The Thai title of the exhibition, น้ำ + ใจ [literally, water + heart ] a play on the Thai word for good will, น้ำใจ, was all that was needed for the imagination of professional and amateur photographers, both foreign and Thai.  It ensured what kind of pictures they would sent to the selection committee.  So we saw the photos – all taking a positive point of view of Thai society in the midst of a disaster : people helping each other, along with state agencies, soldiers, police and private social welfare agencies such as the Kratanyu Foundation.  Small acts of kindness by individuals.  Seeing these pictures is sure to bring a tear to the eye and make one feel lucky to be Thai because we are such a kind-hearted society, especially when there is a crisis.

It is undeniable that these hundred photos show the history of a natural disaster that has to be recorded.  As you look at the exhibition, your ears may by chance hear the song, ‘Thai people don’t abandon each other,” by Ad Carabao striking up.  These images go well with the propaganda music video that was playing on TV every 5 or 10 minutes, especially during the period of the heaviest flooding.

The MV pictures for this presentation in some parts showed images of the president and managing director of a large animal feed company helping toss emergency rations down from a helicopter to victims of the flood below whose homes were flooded.  The pictures were edited to show clearly the logo of the company to the accompaniment of Ad Carabao singing.

‘However much it floods, the kindness and good will of Thai people is more than that.  We Thai people never abandoned each other. We face the crisis of these floods together…’

The Ministry of Culture is always clever and able to search out ‘Thai-ness’ to use as a selling point in a crisis.  This time they use น้ำใจ  [good will / water + heart] as a celebration and self-congratulation, without which Thai society might just fall apart.  Because if the question of selfishness was considered too deeply; the anxieties over holding onto power; the need to protect ones own clique (until some houses had to put up a red flag on their roof for fear they might not receive aid); the corruption and cheating and theft of donated money and goods by government politicians and their underlings: the perception and mind of Thai people are controlled. [Otherwise] the sickness of sadness and depression might turn into rioting and murder if Thai people were to actually see it.  ‘Goodness,’ the things we hold to and depend on cannot be depended on.  Whichever way you turn, you find only ‘flooding and criminality.’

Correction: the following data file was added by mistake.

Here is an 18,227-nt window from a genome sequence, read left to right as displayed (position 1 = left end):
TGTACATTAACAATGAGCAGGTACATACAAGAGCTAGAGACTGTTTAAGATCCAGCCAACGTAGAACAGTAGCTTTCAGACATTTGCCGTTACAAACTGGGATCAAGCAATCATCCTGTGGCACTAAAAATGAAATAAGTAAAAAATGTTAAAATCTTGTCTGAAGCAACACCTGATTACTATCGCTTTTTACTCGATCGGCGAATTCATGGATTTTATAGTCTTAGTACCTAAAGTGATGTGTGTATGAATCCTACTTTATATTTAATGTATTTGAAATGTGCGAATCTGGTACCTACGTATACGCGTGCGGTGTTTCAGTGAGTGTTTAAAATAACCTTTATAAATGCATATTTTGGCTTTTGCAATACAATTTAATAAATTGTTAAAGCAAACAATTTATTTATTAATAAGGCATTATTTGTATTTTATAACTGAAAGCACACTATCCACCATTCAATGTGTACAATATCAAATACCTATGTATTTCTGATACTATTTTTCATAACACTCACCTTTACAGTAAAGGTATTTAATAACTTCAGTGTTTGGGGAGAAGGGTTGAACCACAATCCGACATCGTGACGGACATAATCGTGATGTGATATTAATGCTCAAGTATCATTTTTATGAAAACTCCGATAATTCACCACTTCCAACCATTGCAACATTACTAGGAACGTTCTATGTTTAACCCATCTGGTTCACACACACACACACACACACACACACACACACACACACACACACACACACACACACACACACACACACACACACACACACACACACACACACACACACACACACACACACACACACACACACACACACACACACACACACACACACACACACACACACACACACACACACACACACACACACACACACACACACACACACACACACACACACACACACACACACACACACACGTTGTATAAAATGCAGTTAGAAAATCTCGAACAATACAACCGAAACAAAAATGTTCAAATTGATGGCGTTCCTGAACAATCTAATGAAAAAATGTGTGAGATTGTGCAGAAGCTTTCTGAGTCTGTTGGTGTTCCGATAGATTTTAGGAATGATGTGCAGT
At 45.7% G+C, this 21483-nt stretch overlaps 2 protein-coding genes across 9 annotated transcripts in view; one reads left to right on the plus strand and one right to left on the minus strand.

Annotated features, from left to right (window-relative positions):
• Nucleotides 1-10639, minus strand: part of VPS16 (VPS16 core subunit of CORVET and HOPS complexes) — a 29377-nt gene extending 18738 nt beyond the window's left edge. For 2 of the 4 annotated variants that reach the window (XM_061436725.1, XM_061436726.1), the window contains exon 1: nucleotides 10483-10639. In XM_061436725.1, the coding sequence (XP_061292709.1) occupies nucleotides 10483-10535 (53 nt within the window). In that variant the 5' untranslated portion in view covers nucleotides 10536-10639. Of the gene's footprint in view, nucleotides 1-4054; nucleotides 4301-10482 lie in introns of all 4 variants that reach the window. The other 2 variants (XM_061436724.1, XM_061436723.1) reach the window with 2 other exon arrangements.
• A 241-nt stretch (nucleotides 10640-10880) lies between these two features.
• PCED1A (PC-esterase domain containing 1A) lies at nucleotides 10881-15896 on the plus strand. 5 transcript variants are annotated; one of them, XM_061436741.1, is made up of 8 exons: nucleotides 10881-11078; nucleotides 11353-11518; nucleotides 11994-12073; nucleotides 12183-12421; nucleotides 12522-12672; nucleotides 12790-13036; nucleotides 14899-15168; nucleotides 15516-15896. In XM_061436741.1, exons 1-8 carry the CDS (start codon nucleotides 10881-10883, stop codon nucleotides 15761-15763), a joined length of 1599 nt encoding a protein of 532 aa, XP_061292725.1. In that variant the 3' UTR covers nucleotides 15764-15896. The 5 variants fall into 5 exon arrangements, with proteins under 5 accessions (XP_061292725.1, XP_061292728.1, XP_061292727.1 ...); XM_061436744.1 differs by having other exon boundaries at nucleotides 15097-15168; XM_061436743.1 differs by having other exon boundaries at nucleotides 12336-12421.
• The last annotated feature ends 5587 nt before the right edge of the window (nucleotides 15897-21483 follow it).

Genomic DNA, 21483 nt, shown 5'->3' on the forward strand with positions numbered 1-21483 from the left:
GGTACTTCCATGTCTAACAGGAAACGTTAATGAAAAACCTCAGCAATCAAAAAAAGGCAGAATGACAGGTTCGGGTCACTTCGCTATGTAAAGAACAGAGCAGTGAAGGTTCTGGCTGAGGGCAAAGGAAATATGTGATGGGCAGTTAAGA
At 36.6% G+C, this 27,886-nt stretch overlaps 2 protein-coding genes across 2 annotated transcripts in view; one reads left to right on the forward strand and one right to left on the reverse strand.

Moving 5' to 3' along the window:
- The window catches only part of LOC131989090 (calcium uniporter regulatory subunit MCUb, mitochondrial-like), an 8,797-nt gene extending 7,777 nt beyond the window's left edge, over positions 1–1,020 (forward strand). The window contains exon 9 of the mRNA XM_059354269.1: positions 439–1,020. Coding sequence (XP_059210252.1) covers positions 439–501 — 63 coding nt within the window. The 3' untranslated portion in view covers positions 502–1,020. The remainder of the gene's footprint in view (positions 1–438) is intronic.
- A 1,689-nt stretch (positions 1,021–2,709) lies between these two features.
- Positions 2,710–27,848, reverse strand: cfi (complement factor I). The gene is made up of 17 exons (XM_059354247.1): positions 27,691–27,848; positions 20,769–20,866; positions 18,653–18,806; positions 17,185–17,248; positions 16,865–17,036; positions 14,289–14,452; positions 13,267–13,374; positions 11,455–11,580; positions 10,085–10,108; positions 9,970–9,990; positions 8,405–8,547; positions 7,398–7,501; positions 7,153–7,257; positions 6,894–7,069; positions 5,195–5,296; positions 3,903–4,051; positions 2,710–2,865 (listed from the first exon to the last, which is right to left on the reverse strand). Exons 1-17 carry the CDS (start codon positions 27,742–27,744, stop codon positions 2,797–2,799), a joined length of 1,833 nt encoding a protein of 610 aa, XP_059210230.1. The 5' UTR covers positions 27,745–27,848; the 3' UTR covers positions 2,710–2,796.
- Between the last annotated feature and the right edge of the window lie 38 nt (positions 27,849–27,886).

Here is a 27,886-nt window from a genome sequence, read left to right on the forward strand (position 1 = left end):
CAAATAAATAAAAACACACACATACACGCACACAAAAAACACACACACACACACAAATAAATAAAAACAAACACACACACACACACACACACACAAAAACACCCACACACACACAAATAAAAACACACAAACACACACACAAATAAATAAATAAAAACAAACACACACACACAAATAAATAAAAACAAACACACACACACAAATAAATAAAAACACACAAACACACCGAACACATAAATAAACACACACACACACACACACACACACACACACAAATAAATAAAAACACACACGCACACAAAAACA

If you look at it this way, celebrating a little goodness and beauty, looking for a bit of fun, for entertainment, to blow off steam, such as a photo of a transvestite dressed as a ‘Mermaid Fleeing the Water,’ by Sutathinan Panhorm.  It gives rise to a few smiles and laughs.  Or if you see the picture of a movie star like Bin Banleurit carrying a newborn child and an old person, one does regain some hope.

In any crisis there is a chance - in the midst of the flooding we see the intelligence of the Thai people when they have to live with the water. The picture of ‘Tuk Tuk and Flood’ by Trevor Paul Grant was funny and compassionate.

Maybe it’s a bit strange that no one took pictures for the exhibition of the ‘Big Bag,’ the giant bag hero of the ศปภ.  This monster was an innovation born during the flooding this time.  Someone should speak up and take out a patent on it.  There’s nothing like ‘the Big Bag’ for successfully stopping flood water until people on the two sides of the flood wall are at each others' throats, with one side trying to tear it down right before the eyes of police and local officials.  But there were no pictures of Big Bag in the show.

(It seemed that the organizers had forgotten the most dangerous animal of another kind, i.e. government MPs.  This type of animal is totally voracious, ‘eating’ [euphemism for corrupt dealing] floating toilets and fiberglass boats. Just a warning about such animals in case you happen to meet up with one of them.)

As historical pictures of this major calamity, the 2011 น้ำใจ [narm-jii’] exhibition is extremely flat and limited in scope.  .. Those born in later generations who were not around when this happened are going to misunderstand.  They will think the flood was fun – like when we see black and white news photos of the big flood of 1942.  You see people paddling boats at the Royal Plaza at the equestrian statue of the 5th King near the Ananta Samakom Palace.

There was some attempt to analyze this great flood we have had, that it was ‘holy’ water, actually a good thing, because it made us see how the real core of Thai society has rotted and fallen into disorder.  We see the greed, the selfishness, the desperation, from the level of government to the level of individuals in communities.

Especially the images in ‘Thai People Don’t Abandon One Another,’ the roots of which are in the idea of a welfare society.  People are always waiting obsequiously for a handout, waiting for the state, for the powerful, the MPs, or Mafia overlords to come to the rescue, rather than depending on themselves.

Thai politics is like a populist welfare state.  It is not strange that we see pictures of PM Yingluck going around, handing out packages of items to alleviate suffering and monk’s alms bowls filled with EM balls(a locally concocted product said to reduce water pollution). She did this in preference to sitting somewhere doing administrative tasks to manage the flood crisis herself.  She seems to understand that [wandering about handing out charity] is the role and function of Thailand’s prime minister.